Talk can build connection or distance
Recently I’ve been reflecting on talk that builds connection between people vs. talk that builds resistance and distance. Connection around shared interests and needs is something I long to see not only in my personal interactions but in our wider public conversation. I hear the life and longing hidden beneath the labelling, naming and shaming that seems so commonplace, yet don’t hear a lot of what really matters to the person doing the shaming.
As I’ve reflected, I’ve returned to some of the writings that have helped form my appreciation of conversations where people actually connect around what matters to them. Here are some samples of those writings:
Becoming literate in expressing needs
I had worked in human communication for many years and engaged in much personal development before I came across the work of Marshall Rosenberg. I continue to appreciate how his focus is to hear beneath judgments and strategies to the needs that are not being met.
“I’ve found that very few people are literate in expressing needs. Instead they have been trained to criticise, insult and otherwise communicate in ways that create distance among people. As a result, … resolutions… are not found. And instead of both parties expressing their own needs and understanding the needs of the other party, both sides play the game of who’s right. That game is more likely to end in various forms of verbal, psychological or physical violence than in peaceful resolution of differences.”
“We can train ourselves to hear needs being expressed through the messages of others, regardless of how others are expressing themselves”.
Rosenberg, Marshall B. We Can Work It Out. p4 & 7. Puddle Dancer Press. CA. 2015.
Talking from a peaceful heart and mind
There are some writers who for me have a timeless relevance. Kahlil Gibran is one of those.
“You talk when you cease to be at peace with your thoughts;
And when you can no longer dwell in the solitude of your heart you live in your lips, and sound is a diversion and a pastime.
And in much of your talking, thinking is half murdered.
For thought is a bird of space, that in a cage of words may indeed unfold its wings but cannot fly”.
Kahlil Gibran. The Prophet. p71. Middlesex. U.K. 1926.
The power of words born out of silence
A close friend gave me Henri Nouwen’s book ‘Reaching Out’ many years ago. It came at a time when I was coming to own more of my own power, befriending and resting the noisy internal chatter.
“When we do not protect with great care our own inner mystery, we will never be able to form community. It is this inner mystery that attracts us to each other and allows us to establish friendship and develop lasting relationships of love. An intimate relationship between people not only asks for mutual openness but also for mutual protection of each other’s uniqueness.”
“When we live with a solitude of heart, we can listen with attention to the words and the worlds of others, but when we are driven by loneliness, we tend to select just those remarks and events that bring immediate satisfaction to our own craving needs.”
Henri J.M. Nouwen. Reaching Out. p32 & 33. William Collins. London. 1976.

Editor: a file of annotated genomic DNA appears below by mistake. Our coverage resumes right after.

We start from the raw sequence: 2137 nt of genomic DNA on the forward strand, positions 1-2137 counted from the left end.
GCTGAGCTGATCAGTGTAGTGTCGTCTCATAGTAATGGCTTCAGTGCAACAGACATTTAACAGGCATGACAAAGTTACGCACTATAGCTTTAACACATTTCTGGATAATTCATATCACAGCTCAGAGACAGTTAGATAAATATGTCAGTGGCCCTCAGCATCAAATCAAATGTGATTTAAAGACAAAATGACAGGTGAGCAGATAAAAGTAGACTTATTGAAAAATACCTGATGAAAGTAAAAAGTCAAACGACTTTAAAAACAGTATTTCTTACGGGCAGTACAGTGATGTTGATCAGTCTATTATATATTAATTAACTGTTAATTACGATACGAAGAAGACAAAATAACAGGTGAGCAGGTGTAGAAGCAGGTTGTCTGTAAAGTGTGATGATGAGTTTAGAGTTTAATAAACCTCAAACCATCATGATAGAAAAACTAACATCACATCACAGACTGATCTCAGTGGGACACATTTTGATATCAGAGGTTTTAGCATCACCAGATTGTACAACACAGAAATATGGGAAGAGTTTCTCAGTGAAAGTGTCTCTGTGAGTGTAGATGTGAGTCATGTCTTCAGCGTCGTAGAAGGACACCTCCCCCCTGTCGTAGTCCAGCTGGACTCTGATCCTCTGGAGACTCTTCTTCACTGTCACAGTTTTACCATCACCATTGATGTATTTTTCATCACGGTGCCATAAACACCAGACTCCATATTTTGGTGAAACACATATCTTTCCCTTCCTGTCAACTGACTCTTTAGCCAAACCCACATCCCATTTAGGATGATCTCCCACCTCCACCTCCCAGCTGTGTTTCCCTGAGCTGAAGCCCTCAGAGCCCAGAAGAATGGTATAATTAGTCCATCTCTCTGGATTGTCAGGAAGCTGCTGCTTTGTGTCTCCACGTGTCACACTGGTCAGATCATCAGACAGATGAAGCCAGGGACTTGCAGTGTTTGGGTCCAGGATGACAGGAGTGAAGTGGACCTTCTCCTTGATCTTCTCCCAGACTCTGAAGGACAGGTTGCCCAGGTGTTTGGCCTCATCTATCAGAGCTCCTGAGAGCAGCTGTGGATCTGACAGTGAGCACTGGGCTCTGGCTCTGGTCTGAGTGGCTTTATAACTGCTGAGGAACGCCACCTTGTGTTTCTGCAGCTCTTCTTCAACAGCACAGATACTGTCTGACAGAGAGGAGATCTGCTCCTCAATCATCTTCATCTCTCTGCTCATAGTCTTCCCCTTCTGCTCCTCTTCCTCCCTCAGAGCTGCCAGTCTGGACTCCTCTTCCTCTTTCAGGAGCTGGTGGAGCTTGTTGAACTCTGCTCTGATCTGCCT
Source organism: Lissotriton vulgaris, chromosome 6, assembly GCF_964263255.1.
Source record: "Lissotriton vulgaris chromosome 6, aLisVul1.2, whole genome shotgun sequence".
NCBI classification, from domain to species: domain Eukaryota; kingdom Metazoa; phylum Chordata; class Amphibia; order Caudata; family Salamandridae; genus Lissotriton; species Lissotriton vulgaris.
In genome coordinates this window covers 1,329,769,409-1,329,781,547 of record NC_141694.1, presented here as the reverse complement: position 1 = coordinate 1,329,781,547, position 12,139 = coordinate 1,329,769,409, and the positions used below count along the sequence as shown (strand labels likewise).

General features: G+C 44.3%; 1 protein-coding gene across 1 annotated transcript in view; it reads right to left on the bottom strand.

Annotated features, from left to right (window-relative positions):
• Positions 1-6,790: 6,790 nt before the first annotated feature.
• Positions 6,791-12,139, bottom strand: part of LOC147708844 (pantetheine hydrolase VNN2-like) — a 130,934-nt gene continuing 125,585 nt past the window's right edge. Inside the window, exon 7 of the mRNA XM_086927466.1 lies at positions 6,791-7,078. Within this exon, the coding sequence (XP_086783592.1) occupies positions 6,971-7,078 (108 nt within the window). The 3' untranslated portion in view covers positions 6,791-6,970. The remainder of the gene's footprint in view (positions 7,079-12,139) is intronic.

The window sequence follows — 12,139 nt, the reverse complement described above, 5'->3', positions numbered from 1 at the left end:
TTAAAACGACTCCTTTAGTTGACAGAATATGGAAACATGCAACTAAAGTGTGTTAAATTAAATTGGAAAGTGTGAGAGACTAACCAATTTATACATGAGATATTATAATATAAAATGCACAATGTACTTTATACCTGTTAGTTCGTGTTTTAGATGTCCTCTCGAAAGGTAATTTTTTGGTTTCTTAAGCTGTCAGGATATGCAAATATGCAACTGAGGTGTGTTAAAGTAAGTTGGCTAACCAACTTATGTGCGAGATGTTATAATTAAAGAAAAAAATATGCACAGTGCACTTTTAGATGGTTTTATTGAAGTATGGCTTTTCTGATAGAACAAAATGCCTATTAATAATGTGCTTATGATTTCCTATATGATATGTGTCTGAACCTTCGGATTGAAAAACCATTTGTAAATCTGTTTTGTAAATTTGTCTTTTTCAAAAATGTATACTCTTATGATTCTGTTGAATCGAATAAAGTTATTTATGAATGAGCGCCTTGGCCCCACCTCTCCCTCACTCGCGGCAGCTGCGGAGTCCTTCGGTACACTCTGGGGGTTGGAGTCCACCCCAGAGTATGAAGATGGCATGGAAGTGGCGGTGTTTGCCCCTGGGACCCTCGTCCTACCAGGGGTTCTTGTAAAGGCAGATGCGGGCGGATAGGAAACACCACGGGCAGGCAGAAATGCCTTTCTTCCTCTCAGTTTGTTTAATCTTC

Offering a space where change can take place
How transformative our public conversations might be if many people offered to others a space where change can take place!
“Hospitality … (is) the creation of a free space where the stranger can enter and become a friend instead of an enemy. Hospitality is not to change people, but to offer them space where change can take place. It is not to bring (others) over to our side, but to offer freedom not disturbed by dividing lines. It is not to lead out neighbours into a corner where there are no alternatives left, but to open a wide spectrum of options fro choice and comment. It is not an educated intimidation with good books, good stories and good works, but the liberation of fearful hearts so that words can bear fruit and ample fruit.
Henri J.M. Nouwen. Reaching Out. p. 68 & 69. William Collins. London. 1976.
An exchange of words is a precious event
I love this reminder about the power of words from Marie Cardinal as she describes her path out off a childhood marked by institutional control.
“I had never thought of this, never understood that any exchange of words was a precious event. It represented a choice. Words were boxes. They contained material which was alive.
Words could be inoffensive vehicles, multicoloured bumper cars colliding with one another in ordinary life, causing sparks to fly that did no harm.
Words could be vibrating particles, constantly animating existence.
Words could be wounds or the scars from old wounds. They could resemble a rotten tooth in a smile of pleasure.
Words could also be giants, solid boulders going deep down into the earth, thanks to which one can get across the rapids.”
Cardinal, Marie. The Words to Say It. p240. Allen and Unwin. St Leonards. Australia. 1993.
The space between voice and presence
And from another writer with timeless relevance for me:
“There is a way between voice and presence
where information flows.
In disciplined silence it opens.
With wandering talk it closes.”
Jelaluddin Balkhi (Rumi). The Essential Rumi. p32. Translated by Coleman Barks with John Moyne. Castle Books. NJ. 1997